“Our coaches stress all the time not to worry about those things,” said senior shortstop Jamal O’Guinn, who has signed with USC. “The important thing is just to have the target on your back get bigger every year. We just want to go into every game, try to win every game and whatever happens, happens.”

O’Guinn was one of those all-state underclass players. He began his prep career as a freshman and sophomore at Sanger and transferred to Buchanan as a junior.

“I went from good coaching to the best you can find in the nation,”said O’Guinn, who hit .343 with 25 RBI last season. “You can go to a lot of colleges and will not get the coaches you get here. Except for one or two, every coach played pro ball. They’ve been through it all.”

O’Guinn’s infield mate at second base, senior Quentin Selma, was another of the all-state underclassman. Selma, the team’s leading hitter as a junior at .443 and with 29 RBI, will play at Cal next fall.

The other two with all-state credentials are senior catcher Zach Presno (signed by Fresno State) and uncommitted senior pitcher Hunter Reinke. Presno led the Bears with six homers last spring while Reinke went 11-0 with a 2.20 ERA and struck out 58 in 63.2 innings. Reinke also previously had been reported as an Oregon commit.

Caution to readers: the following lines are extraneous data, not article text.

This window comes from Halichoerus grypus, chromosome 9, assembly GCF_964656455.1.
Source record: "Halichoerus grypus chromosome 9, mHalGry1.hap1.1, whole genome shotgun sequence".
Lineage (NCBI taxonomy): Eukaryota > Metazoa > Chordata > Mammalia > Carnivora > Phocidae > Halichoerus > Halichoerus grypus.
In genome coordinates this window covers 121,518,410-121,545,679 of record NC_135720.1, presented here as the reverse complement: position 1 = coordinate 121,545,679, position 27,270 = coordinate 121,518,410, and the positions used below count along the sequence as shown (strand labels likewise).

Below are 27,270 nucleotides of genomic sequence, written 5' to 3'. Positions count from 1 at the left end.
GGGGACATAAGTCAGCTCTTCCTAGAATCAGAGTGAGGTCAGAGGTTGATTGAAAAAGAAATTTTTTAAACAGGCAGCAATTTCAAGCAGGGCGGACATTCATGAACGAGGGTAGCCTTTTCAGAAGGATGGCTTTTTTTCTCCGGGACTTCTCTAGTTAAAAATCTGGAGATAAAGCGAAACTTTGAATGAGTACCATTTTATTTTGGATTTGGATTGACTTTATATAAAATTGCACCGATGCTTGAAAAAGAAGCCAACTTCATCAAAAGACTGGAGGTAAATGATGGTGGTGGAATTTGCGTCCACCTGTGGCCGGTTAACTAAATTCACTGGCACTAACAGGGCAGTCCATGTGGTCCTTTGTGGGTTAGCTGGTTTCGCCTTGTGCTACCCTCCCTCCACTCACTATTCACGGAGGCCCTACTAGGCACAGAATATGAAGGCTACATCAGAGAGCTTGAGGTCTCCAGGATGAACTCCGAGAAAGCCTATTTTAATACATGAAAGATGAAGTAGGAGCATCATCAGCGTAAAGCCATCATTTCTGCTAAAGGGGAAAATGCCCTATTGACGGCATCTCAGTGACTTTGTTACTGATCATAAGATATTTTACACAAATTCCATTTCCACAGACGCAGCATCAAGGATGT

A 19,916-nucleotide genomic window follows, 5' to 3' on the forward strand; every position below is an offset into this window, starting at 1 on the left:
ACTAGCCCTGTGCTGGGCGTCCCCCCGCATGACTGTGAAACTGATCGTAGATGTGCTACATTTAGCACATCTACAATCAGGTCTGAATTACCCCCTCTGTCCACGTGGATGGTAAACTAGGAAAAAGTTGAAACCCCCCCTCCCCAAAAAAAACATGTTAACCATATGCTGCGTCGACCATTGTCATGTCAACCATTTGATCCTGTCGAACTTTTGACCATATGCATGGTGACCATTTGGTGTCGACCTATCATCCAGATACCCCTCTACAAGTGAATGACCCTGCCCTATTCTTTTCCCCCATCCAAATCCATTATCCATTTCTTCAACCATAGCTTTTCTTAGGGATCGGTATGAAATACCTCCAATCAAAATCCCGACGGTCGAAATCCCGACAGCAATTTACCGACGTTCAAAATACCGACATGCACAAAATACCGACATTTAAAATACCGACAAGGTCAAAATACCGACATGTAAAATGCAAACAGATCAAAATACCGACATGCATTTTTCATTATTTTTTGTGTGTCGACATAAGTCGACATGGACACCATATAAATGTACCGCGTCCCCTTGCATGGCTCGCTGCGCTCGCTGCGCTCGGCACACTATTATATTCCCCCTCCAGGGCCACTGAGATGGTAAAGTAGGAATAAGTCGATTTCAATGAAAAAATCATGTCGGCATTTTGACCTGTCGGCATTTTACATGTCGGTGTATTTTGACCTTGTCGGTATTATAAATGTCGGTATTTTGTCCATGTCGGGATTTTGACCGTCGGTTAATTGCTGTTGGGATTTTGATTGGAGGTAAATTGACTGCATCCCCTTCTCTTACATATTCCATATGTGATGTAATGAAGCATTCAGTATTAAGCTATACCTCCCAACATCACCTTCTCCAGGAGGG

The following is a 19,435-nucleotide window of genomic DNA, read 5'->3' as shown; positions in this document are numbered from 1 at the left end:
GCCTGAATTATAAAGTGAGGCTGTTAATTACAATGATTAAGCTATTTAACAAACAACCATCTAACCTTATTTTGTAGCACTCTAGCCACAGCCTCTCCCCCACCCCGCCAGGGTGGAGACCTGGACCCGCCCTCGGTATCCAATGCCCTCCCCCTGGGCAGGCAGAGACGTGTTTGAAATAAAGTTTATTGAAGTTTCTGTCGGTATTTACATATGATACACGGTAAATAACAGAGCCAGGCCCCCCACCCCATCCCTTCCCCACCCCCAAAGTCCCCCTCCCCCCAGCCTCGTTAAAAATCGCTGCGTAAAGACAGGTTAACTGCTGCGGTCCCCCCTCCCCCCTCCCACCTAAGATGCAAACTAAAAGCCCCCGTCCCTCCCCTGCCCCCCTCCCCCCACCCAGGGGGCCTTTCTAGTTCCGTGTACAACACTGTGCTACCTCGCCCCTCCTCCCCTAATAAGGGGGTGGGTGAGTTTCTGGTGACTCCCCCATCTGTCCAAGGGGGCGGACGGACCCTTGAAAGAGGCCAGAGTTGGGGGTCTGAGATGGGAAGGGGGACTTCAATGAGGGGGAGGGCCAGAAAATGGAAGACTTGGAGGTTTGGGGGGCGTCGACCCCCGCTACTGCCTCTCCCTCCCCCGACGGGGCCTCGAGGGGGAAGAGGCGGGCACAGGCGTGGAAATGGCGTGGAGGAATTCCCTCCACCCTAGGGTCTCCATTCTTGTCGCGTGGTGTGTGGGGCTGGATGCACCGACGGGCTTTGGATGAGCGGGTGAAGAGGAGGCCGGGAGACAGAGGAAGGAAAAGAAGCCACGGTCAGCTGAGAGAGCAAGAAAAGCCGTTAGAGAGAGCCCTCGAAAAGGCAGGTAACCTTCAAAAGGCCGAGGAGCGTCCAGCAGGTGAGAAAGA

To be as highly regarded as it is, Buchanan also has to have more than just those four, and it looks like Donald does.

Pitcher Carson Olson had a more limited role last season, but put together a great summer and earned a scholarship to Cal. Outfielder Jake Renteria also has stepped up and will be headed to San Jose State, while great things are also expected from sophomore infielder Brady Homel.

“Brady’s been one of our top hitters in our first three games,” said Donald, whose squad won those games 13-3, 13-2 and 11-2. “This is also the deepest outfield we’ve ever had. It’s highly competitive for the three spots.”

Three new players who have moved into Buchanan’s boundaries are sophomores Miguel and J.D. Ortiz and junior Alex Ortiz. They are all sons of former major leaguer Jose Ortiz, who also was once MVP of the Pacific Coast League for the Sacramento River Cats in 2000.